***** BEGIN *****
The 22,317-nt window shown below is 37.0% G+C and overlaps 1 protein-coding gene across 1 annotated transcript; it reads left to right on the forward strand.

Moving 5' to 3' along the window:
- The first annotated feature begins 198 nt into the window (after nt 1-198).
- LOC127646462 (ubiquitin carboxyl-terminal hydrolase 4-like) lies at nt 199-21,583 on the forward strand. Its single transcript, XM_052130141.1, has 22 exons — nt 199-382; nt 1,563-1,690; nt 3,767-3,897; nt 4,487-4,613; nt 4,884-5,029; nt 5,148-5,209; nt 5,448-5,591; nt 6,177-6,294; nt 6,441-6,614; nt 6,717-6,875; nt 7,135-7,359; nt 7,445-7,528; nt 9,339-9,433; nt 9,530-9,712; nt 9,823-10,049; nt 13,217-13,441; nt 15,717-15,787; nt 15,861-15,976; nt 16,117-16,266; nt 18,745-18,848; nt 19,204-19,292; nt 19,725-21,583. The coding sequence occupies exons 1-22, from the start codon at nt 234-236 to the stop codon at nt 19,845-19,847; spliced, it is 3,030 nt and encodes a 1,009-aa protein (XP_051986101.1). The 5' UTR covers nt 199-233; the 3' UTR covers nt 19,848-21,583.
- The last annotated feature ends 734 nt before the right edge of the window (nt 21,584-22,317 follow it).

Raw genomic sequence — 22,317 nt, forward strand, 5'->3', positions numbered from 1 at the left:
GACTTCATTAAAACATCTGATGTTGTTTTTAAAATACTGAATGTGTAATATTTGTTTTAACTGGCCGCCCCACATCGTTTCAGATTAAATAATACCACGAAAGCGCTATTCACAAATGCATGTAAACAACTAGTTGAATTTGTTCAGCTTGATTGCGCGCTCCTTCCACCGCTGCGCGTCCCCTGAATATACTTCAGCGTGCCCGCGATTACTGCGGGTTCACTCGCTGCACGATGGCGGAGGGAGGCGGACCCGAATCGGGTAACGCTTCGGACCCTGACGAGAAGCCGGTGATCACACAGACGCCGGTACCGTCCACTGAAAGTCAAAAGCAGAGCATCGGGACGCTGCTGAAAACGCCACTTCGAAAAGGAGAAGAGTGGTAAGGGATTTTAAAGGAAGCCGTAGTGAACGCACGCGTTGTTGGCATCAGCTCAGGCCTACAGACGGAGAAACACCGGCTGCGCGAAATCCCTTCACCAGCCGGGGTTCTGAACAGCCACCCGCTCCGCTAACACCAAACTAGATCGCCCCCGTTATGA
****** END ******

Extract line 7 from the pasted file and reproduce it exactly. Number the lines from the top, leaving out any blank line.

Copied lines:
GACTTCATTAAAACATCTGATGTTGTTTTTAAAATACTGAATGTGTAATATTTGTTTTAACTGGCCGCCCCACATCGTTTCAGATTAAATAATACCACGAAAGCGCTATTCACAAATGCATGTAAACAACTAGTTGAATTTGTTCAGCTTGATTGCGCGCTCCTTCCACCGCTGCGCGTCCCCTGAATATACTTCAGCGTGCCCGCGATTACTGCGGGTTCACTCGCTGCACGATGGCGGAGGGAGGCGGACCCGAATCGGGTAACGCTTCGGACCCTGACGAGAAGCCGGTGATCACACAGACGCCGGTACCGTCCACTGAAAGTCAAAAGCAGAGCATCGGGACGCTGCTGAAAACGCCACTTCGAAAAGGAGAAGAGTGGTAAGGGATTTTAAAGGAAGCCGTAGTGAACGCACGCGTTGTTGGCATCAGCTCAGGCCTACAGACGGAGAAACACCGGCTGCGCGAAATCCCTTCACCAGCCGGGGTTCTGAACAGCCACCCGCTCCGCTAACACCAAACTAGATCGCCCCCGTTATGA